Photograph by Felipe Buitrago
Safe for who? The music industry says artists want the royalty changes that may kill Internet radio, but artists like the Decemberists, above, say they'd rather have the high-tech exposure the fledgling medium offers.
Cutting Off the Air
New rules for Internet radio royalties could kill the most dynamic innovation in the music industry
By Richard Koman
FOR Bill Goldsmith, it's always been about the music. Goldsmith is a longtime pro whose radio roots go back to the underground radio era of the late '60s and early '70s. He's worked in Monterey, Hawaii and Boston. In the 1990s, when Internet radio first started, he was working at KPIG near Santa Cruz.
"We saw ourselves as the last commercial radio in the state that didn't suck," he recalls.
Today, Goldsmith and his wife, Rebecca Goldsmith, are living their dream of working for themselves in radio, playing their favorite music over the Internet at radioparadise.com from their home in Paradise, Calif. They put in about two years of "really hard work," Goldsmith says, and have been supporting themselves through listener donations and merchandise sales for the last five years.
"I had this little aha moment—'Wait a second, I can start my own station, and for the first time in my whole career not have to work for somebody else and in particular not have to work for someone whose one and only goal is to make as much money as possible," says Goldsmith. "That's what radio had become all about—selling as many commercials as possible for as much money as possible. That's not what I got into radio for. I got into radio because I love radio and I love music. My first and foremost concern throughout my career was putting out the best programming I could for our listeners. And that attitude had just totally fallen by the wayside by the 1990s."
The Goldsmiths have managed to make it financially thanks to what Bill calls a "decent" audience—about 100,000 listeners, and a core group of 25,000 to 30,000 people who listen every day.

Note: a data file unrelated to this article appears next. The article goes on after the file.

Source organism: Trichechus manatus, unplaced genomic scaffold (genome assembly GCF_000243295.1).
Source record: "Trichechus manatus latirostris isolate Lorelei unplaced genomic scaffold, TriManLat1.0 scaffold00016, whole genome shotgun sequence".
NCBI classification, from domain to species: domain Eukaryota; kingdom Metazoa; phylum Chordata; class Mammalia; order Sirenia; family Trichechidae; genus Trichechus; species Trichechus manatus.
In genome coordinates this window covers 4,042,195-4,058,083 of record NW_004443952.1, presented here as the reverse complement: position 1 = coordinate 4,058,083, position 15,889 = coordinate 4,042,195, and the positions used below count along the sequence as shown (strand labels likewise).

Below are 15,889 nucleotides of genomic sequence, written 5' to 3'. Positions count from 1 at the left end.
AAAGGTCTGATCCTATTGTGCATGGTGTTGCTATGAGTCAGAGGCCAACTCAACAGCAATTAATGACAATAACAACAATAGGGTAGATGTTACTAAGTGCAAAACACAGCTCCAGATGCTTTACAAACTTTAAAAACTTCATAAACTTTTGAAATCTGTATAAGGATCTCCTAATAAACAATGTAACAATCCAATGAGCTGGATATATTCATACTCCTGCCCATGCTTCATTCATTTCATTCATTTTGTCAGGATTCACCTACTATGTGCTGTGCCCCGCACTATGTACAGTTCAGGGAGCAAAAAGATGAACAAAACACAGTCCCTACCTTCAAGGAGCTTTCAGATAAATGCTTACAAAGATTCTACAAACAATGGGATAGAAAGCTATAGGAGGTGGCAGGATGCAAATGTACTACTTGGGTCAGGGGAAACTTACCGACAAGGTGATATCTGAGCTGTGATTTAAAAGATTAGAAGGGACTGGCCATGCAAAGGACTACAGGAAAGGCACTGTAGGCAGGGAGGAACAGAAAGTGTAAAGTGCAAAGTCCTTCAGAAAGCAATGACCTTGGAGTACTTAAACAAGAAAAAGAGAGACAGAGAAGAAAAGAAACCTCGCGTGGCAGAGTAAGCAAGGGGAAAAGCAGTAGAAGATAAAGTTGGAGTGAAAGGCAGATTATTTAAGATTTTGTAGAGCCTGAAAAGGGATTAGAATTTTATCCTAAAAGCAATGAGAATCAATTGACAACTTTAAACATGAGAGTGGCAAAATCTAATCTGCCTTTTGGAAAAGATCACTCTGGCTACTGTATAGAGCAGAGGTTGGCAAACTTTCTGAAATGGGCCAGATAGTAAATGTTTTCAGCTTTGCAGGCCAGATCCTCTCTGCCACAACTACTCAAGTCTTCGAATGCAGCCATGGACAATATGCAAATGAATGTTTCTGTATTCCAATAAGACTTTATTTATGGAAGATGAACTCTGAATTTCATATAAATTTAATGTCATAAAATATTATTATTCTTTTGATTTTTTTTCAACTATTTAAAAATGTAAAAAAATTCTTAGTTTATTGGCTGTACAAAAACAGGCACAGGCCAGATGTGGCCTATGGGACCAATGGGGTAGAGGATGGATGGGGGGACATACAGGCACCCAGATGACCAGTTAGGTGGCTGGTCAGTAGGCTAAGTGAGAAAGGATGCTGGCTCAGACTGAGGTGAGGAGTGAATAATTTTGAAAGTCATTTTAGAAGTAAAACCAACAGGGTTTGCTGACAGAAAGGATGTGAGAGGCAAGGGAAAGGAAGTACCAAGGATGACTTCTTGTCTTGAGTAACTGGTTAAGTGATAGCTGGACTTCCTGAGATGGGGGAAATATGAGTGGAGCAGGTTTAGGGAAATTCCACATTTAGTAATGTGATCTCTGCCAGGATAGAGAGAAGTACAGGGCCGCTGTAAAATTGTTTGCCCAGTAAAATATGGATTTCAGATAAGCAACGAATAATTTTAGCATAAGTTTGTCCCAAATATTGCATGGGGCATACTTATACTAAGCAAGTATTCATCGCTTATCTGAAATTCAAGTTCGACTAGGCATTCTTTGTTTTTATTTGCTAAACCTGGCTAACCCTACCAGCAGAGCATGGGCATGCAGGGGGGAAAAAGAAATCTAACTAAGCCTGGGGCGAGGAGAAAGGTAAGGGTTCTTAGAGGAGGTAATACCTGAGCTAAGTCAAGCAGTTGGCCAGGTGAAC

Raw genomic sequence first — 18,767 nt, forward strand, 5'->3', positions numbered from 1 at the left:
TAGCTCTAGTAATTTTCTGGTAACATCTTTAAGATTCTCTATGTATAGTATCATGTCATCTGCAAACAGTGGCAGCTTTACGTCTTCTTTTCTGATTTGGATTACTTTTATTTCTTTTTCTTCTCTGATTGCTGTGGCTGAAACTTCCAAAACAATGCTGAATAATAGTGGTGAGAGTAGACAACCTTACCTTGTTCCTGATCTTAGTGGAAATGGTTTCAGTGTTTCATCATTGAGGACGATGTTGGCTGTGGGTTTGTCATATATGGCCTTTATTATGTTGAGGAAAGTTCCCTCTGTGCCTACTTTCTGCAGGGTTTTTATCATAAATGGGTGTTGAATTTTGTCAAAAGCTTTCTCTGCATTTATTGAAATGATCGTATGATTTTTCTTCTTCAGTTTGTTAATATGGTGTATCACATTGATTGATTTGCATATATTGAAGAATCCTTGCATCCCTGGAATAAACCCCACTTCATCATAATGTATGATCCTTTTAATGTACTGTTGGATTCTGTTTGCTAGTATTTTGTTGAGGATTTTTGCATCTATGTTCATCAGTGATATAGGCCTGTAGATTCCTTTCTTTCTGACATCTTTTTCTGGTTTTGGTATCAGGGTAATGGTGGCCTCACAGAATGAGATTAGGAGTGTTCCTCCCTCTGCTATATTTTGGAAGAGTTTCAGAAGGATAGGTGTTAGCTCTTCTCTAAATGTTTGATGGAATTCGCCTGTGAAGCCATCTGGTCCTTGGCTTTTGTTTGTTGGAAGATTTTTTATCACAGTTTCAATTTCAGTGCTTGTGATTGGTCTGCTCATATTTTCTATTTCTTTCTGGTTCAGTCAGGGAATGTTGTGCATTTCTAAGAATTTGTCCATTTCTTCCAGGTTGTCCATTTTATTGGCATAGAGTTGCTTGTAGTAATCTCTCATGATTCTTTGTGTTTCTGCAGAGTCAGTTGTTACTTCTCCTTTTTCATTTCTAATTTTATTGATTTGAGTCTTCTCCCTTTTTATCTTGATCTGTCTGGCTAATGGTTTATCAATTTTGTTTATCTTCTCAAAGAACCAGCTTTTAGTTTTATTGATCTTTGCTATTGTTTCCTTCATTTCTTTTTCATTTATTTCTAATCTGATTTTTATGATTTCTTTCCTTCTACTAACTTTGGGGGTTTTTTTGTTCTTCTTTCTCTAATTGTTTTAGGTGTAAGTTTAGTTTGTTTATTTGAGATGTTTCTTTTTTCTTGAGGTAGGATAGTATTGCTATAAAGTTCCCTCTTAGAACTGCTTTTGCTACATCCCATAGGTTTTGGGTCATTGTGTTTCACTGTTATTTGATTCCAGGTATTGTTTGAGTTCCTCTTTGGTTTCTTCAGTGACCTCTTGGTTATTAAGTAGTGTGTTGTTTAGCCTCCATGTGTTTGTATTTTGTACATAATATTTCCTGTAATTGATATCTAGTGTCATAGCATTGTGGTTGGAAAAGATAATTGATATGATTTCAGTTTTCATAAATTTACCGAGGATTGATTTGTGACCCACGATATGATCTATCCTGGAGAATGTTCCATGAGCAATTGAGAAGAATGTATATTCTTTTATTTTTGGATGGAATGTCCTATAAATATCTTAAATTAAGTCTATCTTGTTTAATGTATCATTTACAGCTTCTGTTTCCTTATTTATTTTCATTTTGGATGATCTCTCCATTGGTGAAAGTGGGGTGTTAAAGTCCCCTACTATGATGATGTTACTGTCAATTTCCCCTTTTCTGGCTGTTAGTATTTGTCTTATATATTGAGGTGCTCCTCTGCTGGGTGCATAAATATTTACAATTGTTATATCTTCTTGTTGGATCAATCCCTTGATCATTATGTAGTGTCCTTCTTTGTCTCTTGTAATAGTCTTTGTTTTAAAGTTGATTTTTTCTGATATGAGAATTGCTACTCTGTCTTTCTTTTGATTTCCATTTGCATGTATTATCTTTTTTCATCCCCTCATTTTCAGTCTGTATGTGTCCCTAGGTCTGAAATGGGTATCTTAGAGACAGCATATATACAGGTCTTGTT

But their world—and that of every other Internet radio broadcaster—changed dramatically on March 2, when the Copyright Royalties Board (CRB) changed the royalty structure that Internet radio plays. The new ruling, which goes into effect July 15, changes how Internet radio stations pay performance royalties. Instead of paying a percentage of their gross royalties, as satellite and cable radio broadcasters do, webcasters will now have to pay a small fee per listener and per song.
The new royalty structure—which was proposed by SoundExchange, the organization that collects performance royalties and distributes them to record labels and artists—would raise per stream performance royalties from .07 cents per stream in 2005 to .19 cents in 2010, tripling the royalties that larger webcasters pay. More importantly for small webcasters, the new rules do away with an option to pay a percentage of gross revenue. That effectively increases the rate that a webcaster like Goldsmith pays.
"Every time one person hears one song on our station, we owe a very small amount of money to the copyright holders," Goldsmith explains. "The problem is, those small amounts of money add up to a really, really large amount of money. More money, in fact, than we bring in in gross revenue. And that statement is true for every Internet radio station in the country, large and small, no matter how they're supporting themselves—listener support, advertising, subscriptions, whatever."
Webcasters, artists and Internet companies quickly banded together to form the SaveNetRadio coalition (savenetradio.org), which appealed the CRB decision. The courts upheld the decision and SaveNetRadio turned its sights to Congress. Just six weeks after the CRB's 120-page decision was released, a bill was introduced in the House to repeal the new rates. Last week, a companion bill was introduced in the Senate by Sens. Ron Wyden (D-Ore.) and Sam Brownback (R-Kansas), proof that the effort to repeal the rates is a bipartisan effort. The House bill had 79 cosponsors as of presstime, including Silicon Valley's Rep. Zoe Lofgren.
Even Sen. Dianne Feinstein, who has supported Hollywood on virtually every issue that has come to Congress, had her staff meet with Goldsmith on a recent lobbying trip to Washington. A Feinstein staffer told Goldsmith she was willing to meet with webcasters "because of all the calls and letters they've received." Still, Goldsmith doesn't look for Feinstein to support the Internet Radio Equality Act.